After The Bell Jar

Sylvia Plath's novel makes for a tricky play, but writer James Johnson's script is 'unblemished and blissful'

The Bell Jar is a tricky book and makes for a tricky play. The subsequent fate of the author Sylvia Plath (who committed suicide a few months after the book was published) – and the obvious parallels between her own life and that of her protagonist – colour James Johnson’s adaptation and, particularly, the ambiguous ending.

It is hard to draw the fiction from a real life, already partly fictionalised through tabloid smears and Hollywood gloss. Even the fact the novel was originally published under a pseudonym (Victoria Lucas) could be taken two ways: either Plath sought to distance herself from such painful personal material, or she wished not to tarnish her reputation as a poet.

The stage for this Green Room Productions show in the Crescent Arts Centre is a teenage girl’s bedroom. 'A White Sports Coat' by Marty Robbins is playing. As the audience file in, a girl wanders listlessly about the stage, sprawling on the crumpled bed, flicking through magazines.

She is bare-foot, auburn haired and, as she taps on her typewriter or scratches angrily at a piece of paper, clearly has aspirations to be an author of some kind. At the foot of her bad is an open suitcase: the literal mad-woman’s underclothes.

'I was supposed to be having the time of my life the summer they executed the Rosenbergs.' (Julius and Ethel Rosenberg were electrocuted for espionage in June of 1953.) This is Esther Greenwood, our Plath manqué, as she launches into her frothily opaque opening monologue. She is witty and arch, throwing sophomoric bon mots around with gay abandon.

After the Bell Jar


But there is flintiness to her too; a kernel of something desperate, agitated. She is certainly not as comfortable as her flat mate Doreen, a blousy good-time girl, with a penchant for dropping Esther in dreadful situations. They are interns at fashion magazine Lady’s Day, but suburban Bostonian Esther is finding the endless partying difficult, feeling 'like a shopping trolley at the mercy of a drunk'.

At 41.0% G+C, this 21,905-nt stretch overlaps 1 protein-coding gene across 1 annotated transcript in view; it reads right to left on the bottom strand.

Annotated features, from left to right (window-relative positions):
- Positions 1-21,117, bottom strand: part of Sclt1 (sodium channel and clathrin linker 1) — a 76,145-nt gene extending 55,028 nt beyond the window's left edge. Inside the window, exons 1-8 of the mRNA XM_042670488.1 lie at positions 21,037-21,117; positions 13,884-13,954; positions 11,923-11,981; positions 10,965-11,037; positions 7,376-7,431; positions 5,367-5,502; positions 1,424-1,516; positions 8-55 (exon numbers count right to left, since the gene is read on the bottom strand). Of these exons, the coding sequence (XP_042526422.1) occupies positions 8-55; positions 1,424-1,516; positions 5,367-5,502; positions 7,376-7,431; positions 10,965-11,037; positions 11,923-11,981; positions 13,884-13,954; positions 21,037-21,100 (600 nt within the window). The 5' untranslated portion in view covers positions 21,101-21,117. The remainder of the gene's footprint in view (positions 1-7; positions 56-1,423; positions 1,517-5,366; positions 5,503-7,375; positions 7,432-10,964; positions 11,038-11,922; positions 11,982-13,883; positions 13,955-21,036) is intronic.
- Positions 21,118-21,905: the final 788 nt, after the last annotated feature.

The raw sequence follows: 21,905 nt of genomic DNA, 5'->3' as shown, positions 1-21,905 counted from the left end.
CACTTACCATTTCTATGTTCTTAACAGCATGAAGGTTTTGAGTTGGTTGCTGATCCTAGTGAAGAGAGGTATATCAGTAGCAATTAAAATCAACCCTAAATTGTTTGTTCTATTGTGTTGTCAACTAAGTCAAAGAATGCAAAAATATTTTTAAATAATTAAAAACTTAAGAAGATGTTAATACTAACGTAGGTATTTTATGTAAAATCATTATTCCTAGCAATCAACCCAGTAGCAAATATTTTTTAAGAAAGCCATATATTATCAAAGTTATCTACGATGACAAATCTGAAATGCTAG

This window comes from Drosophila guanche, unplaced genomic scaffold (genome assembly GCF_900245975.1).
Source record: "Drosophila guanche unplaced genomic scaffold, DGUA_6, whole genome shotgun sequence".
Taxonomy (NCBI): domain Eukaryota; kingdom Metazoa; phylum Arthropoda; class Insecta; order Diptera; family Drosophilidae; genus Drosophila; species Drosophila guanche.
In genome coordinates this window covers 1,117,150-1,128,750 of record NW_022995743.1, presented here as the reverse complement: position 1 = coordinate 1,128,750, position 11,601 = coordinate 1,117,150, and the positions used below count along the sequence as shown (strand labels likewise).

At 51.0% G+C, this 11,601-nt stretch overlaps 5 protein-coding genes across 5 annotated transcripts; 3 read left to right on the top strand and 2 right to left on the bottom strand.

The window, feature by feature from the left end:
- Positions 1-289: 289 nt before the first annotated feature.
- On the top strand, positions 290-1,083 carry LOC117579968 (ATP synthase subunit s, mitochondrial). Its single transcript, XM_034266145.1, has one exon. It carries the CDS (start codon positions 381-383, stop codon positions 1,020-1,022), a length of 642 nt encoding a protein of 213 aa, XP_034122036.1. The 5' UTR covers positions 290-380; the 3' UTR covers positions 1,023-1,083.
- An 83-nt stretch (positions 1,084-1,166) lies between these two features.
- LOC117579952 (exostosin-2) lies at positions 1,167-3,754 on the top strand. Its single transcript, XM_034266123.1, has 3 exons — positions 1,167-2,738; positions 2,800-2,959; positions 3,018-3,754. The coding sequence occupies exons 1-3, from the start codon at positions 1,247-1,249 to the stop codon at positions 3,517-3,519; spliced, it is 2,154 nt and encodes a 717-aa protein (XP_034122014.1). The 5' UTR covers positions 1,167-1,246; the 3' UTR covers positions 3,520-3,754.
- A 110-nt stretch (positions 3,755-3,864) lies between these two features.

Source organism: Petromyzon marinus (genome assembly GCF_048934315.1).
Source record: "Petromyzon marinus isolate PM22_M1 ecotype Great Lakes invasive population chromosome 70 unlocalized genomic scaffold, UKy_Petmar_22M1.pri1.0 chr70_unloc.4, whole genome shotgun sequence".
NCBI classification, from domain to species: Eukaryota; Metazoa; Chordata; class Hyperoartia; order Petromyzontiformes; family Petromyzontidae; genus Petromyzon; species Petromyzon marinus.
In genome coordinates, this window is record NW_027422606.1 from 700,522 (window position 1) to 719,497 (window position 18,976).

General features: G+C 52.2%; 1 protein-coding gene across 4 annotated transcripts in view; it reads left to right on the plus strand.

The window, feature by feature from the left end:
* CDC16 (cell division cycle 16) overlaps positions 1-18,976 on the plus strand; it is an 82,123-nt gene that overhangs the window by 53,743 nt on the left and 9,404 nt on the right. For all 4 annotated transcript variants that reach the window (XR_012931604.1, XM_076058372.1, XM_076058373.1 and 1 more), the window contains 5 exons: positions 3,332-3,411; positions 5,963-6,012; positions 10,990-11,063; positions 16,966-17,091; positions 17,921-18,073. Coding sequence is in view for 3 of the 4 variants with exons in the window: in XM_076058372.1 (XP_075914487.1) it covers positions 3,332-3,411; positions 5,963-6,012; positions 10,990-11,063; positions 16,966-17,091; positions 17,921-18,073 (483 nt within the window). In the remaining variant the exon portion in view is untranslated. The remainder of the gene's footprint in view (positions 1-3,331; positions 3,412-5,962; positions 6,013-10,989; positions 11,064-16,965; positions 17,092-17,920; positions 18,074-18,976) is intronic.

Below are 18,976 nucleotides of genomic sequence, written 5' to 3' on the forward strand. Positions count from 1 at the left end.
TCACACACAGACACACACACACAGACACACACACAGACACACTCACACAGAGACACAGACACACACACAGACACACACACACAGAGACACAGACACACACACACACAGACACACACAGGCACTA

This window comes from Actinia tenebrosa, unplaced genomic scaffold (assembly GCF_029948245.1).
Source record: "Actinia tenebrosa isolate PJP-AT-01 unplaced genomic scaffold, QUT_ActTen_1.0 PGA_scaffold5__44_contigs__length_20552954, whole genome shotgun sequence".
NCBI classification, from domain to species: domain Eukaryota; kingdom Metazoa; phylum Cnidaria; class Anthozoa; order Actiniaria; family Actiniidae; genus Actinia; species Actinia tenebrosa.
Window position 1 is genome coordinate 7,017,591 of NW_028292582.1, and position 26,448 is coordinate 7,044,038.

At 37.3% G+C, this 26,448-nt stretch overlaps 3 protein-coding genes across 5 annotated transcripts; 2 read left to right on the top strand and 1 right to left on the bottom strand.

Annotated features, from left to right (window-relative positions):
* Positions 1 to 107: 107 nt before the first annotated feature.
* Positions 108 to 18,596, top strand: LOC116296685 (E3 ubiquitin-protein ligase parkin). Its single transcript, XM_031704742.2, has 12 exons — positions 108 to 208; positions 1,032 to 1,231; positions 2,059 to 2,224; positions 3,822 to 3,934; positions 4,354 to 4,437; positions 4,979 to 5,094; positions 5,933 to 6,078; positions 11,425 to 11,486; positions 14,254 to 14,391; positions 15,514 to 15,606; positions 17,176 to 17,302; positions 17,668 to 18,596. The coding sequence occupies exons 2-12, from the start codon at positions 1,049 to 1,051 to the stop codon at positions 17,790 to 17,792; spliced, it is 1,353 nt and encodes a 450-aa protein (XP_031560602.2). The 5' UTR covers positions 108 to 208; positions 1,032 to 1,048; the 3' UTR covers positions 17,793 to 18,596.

She meets a succession of grotesque men – preening DJ Lenny Shepherd ('Isn’t he a card?' 'Yes. My condolences'), and the Peruvian Marco, described by Esther as 'the first woman hater I ever met', something Marco goes on to prove with tendon-popping aggression.

Childhood sweetheart Buddy crawls out of the woodwork (literally, entrances are made through wardrobes and from under beds throughout the play). Buddy and Esther first kiss at his twin sister’s funeral – she is, inevitably, a suicide: suicide looms over the text like a phantom. Buddy is a dullard, an unimaginative medical student, pragmatic in his everyday dealings with cadavers, something which holds a horrific fascination for Esther.

He cannot see beyond the trappings of the post-war American patriarchal status quo. When Esther rebuffs his proposal with the assertion that she will never marry, all he can think to do is call her 'crazy'. It is to prove prophetic, however.

On her return to Boston, her mother greets her with the words 'there’s a rejection letter waiting for you', and so begins Esther's descent into sleeplessness, depression, misapplied electroshock therapy (from yet another self-regarding man) and a series of increasingly serious attempts on her life.

It doesn’t sound like a barrel of laughs, does it? And it isn’t, but the script is peppered with scalpel sharp one-liners and moments of poetic flourish. For instance, Esther describes her illness thus: 'I felt heavy; like cotton in a glass of water.' The spiderwebs in the cellar, where she makes her most deliberate attempt on her life, are described 'as cold-war cotton candy'. The text shivers with these jewelled descriptions.

Louise Parker as Esther is practically perfect. Her spiky nerviness is beautifully judged, and her dead-pan put downs sail over the rest of the character’s heads. She is always the smartest person in the room; so why can’t she be happy? Physically, too, she is apt. Pale, hollow-eyed and angular, she is never relaxed, always on edge, waiting for the rug to be pulled from beneath her.

It is a difficult role. She is her own narrator, and the prose is often ornate and difficult, but her bumpy journey through Esther’s often teeming thought processes is measured and precise. Mary Frances Loughran, too, in a dual role as Southern Belle Doreen and, in particular, as Esther’s chaotic room-mate Joan, shines throughout, gifted with some of the plays pithier one-liners, which she never fails to own.

After the Bell Jar is a classy and imaginative work, a difficult piece adapted with fluency and style. To crassly adopt a line from the play, the performance was itself is 'unblemished and blissful'.